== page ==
On the evolutionary pathways resulting in C4 photosynthesis and crassulacean acid metabolism (CAM)

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37 Scopus citations


Plants with C4 photosynthesis have a net photosynthetic rate which continues to increase with increasing radiation flux rather than levelling off above a saturation level, as it does in C3 plants. The initial evolutionary stages of C4 photosynthesis are argued to have been driven by selection for reduced photorespiration rates and the influence of such reduction on net CO2 assimilation rate. Plants with CAM conserve water by maintaining their stomata open at night, and absorbing CO2, but closed during the day; this is done by dissociating CO2 fixation from that of energy capture. Assimilation of respired CO2 during the night, with assimilation of atmopsheric CO2 during the day is proposed as a precursor to the evolution of fully-expressed CAM in some species. Both C4 and CAM plants have arisen from C3 ancestors. Thus both C4 photosynthesis and CAM may both have originated from mechanisms that improved the plant's carbon balance by assimilating internally-generated CO2. Comments are included on costs associated with each pathway. -P.J.Jarvis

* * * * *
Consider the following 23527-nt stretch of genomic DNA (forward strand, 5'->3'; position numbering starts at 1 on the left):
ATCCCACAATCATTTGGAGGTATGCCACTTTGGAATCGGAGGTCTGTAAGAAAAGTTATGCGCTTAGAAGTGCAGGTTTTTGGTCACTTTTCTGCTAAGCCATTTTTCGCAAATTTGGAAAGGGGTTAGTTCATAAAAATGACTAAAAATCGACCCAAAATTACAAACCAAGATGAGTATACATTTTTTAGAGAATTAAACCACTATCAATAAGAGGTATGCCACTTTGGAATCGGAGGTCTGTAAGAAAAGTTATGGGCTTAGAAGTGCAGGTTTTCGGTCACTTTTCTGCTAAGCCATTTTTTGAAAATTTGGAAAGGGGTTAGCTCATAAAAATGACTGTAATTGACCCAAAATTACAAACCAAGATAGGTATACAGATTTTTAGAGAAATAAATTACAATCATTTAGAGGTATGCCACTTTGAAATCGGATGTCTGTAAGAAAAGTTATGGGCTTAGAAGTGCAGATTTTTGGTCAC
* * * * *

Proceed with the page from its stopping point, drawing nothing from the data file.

Original languageEnglish (US)
Pages (from-to)57-110
Number of pages54
JournalUnknown Journal
StatePublished - 1989
Externally publishedYes

ASJC Scopus subject areas

  • Environmental Science(all)
  • Earth and Planetary Sciences(all)


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